“It was determined that several credit cards belonging to Betts were stolen from the residence,” one of the police statements says. “The continuing investigation revealed that Betts’ credit cards were used to make purchases throughout the area, including Silver Spring, Oxon Hill, Hyattsville, Northwest and Southeast Washington, D.C.”
The statement notes that surveillance photos show Lancaster, Saunders and Williams using the credit cards.
“This remains still a very active investigation,” Manger said during his news conference.
In response to reporters’ questions, he said he didn’t know whether Lancaster, Saunders and Gray used the chat line to rob or harm other people. He also told reporters that he didn’t know what promoted one of the suspects to allegedly shoot Betts to death if the motive was robbery.
“The interviews have not been completed, so we don’t have that information,” he said.
Sparks, the police spokesperson, said more arrests could be made in the case.
Officials with the D.C. group Gays & Lesbians Opposing Violence have said that law enforcement agencies in the D.C. area should issue a public alert about criminals targeting gays for robberies and assaults through online social networking sites or phone chat lines.
GLOV co-chairs Kelly Pickard and Joe Montoni said during the group’s regular monthly meeting in April, one week after the Betts murder, that plans were made to distribute flyers and other alerts urging members of the LGBT community to exert caution when using such sites or chat lines.
On Dec. 27, gay D.C. resident Anthony Perkins, 29, was shot to death in his car in Southeast D.C. by a suspect who met him through a phone chat line, according to D.C. police and the U.S. Attorney’s office. Authorities have so far declined to name the chat line.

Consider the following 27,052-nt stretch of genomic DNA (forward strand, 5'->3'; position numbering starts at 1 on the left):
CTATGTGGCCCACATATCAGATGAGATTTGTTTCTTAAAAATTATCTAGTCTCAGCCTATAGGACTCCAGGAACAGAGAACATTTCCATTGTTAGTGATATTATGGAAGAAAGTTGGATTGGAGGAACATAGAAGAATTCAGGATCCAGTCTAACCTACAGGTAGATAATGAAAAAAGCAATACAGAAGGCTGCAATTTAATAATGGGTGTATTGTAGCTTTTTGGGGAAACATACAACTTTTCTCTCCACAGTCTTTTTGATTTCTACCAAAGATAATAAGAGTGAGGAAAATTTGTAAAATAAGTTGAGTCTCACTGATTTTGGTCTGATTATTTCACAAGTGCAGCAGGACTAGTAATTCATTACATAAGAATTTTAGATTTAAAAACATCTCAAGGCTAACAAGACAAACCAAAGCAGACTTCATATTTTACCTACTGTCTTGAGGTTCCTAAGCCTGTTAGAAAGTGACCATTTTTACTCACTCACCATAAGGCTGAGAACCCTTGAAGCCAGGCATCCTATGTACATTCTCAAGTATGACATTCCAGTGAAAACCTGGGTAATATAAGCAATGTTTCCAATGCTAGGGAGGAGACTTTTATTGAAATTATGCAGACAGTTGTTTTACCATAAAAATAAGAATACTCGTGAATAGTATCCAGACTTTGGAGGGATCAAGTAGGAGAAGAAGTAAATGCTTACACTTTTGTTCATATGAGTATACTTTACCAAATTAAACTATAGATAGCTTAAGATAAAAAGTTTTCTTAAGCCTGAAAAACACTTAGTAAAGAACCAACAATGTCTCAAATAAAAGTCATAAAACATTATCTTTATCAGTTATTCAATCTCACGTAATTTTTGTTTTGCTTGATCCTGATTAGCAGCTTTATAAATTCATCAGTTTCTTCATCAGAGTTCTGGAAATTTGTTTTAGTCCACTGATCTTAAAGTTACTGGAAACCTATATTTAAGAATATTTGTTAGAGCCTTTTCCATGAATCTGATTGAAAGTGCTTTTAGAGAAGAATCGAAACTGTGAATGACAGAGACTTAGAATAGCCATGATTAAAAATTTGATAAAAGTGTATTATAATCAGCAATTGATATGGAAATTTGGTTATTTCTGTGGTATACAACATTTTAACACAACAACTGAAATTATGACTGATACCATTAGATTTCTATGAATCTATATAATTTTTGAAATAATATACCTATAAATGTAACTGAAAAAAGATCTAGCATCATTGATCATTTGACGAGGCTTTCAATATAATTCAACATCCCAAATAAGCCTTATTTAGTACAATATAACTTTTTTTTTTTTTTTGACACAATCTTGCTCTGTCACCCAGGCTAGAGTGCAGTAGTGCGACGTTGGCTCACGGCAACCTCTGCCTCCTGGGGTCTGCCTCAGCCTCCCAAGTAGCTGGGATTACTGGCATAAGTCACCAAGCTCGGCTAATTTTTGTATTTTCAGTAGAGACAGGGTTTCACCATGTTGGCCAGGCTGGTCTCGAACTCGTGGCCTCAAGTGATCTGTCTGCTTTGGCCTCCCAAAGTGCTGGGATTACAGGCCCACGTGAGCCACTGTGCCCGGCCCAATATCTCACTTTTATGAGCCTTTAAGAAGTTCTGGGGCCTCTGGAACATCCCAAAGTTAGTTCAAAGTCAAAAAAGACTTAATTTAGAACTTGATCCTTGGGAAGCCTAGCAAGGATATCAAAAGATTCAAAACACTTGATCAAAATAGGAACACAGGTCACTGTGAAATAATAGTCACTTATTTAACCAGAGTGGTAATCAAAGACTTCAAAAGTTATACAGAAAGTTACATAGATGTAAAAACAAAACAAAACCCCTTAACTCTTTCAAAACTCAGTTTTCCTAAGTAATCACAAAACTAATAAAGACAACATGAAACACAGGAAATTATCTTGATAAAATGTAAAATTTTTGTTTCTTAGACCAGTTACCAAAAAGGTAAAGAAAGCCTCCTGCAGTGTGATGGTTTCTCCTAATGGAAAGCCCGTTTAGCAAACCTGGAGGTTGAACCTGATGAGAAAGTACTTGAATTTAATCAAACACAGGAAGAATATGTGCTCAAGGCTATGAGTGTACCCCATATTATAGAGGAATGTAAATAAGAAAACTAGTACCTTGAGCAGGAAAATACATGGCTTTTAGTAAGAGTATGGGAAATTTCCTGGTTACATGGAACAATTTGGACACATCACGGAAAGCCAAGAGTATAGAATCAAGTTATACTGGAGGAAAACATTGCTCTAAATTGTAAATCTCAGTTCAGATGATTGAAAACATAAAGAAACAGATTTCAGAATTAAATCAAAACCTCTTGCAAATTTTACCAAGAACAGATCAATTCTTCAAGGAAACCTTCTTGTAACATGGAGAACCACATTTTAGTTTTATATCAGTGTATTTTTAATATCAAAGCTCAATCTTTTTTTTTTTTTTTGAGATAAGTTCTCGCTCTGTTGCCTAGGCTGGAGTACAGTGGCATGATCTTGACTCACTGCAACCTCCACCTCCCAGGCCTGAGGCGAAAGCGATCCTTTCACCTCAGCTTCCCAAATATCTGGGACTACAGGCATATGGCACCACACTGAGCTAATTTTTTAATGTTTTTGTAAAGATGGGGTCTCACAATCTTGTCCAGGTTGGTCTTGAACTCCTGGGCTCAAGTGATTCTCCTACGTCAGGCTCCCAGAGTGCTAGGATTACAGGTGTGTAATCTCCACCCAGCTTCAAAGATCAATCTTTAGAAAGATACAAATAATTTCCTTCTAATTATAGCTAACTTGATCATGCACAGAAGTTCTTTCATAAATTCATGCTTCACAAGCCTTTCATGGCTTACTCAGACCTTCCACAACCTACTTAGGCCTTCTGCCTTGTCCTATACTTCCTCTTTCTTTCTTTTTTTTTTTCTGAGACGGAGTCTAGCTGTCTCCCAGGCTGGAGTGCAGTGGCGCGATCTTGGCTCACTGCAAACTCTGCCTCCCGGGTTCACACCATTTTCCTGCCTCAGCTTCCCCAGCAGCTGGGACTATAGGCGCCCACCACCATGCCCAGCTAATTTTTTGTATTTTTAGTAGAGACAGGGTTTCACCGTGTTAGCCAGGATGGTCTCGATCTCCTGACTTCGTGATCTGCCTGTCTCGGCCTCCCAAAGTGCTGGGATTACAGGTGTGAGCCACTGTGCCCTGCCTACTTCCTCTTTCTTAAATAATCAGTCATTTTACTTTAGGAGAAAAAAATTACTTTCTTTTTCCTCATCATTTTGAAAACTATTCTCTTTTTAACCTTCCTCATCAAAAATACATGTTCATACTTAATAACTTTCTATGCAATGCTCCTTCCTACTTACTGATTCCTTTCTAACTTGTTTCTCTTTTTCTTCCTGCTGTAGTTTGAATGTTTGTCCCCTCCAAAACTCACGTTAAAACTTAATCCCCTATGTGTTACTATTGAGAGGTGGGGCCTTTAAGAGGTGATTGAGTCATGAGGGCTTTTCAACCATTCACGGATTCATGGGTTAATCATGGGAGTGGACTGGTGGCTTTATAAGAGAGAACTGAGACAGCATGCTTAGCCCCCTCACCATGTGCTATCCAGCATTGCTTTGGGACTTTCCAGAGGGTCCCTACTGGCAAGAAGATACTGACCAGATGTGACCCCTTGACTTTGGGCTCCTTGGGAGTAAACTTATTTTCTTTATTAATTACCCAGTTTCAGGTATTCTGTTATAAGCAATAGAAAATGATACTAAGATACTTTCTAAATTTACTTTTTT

D.C. police charged 20-year-old Antwan Holcomb with first-degree murder while armed in connection with Perkins’ death.
And in January, gay Maryland resident Gordon Rivers, 47, was fatally shot inside his car while it was parked on Naylor Road in Southeast D.C. Police later arrested 17-year-old William Wren of Southeast D.C. and 22-year-old Anthony Hager of Temple Hills, Md., on murder charges in connection with the case.
D.C. police said in an arrest affidavit that Wren admitted knowing Rivers before the murder and having called Rivers by phone to arrange a meeting with him on Naylor Road, intending to rob him.
Police and the U.S. Attorney’s office have declined to disclose how Wren met Rivers, spurring questions as to whether the two met online or through a phone chat line.
Tagged with Alante Saunders, Anthony Hager, Anthony Perkins, Antwan Holcomb, Artura Otey Williams, Brian Betts, Deonatra Q. Gray, Gays & Lesbians Opposing Violence, Gordon Rivers, J. Thomas Manger, Joe Montoni, Kelly Pickard, Montgomery County Police, Paul Sparks, Peter Nickles, Sharif Tau Lancaster, Shaw Middle School, William Wren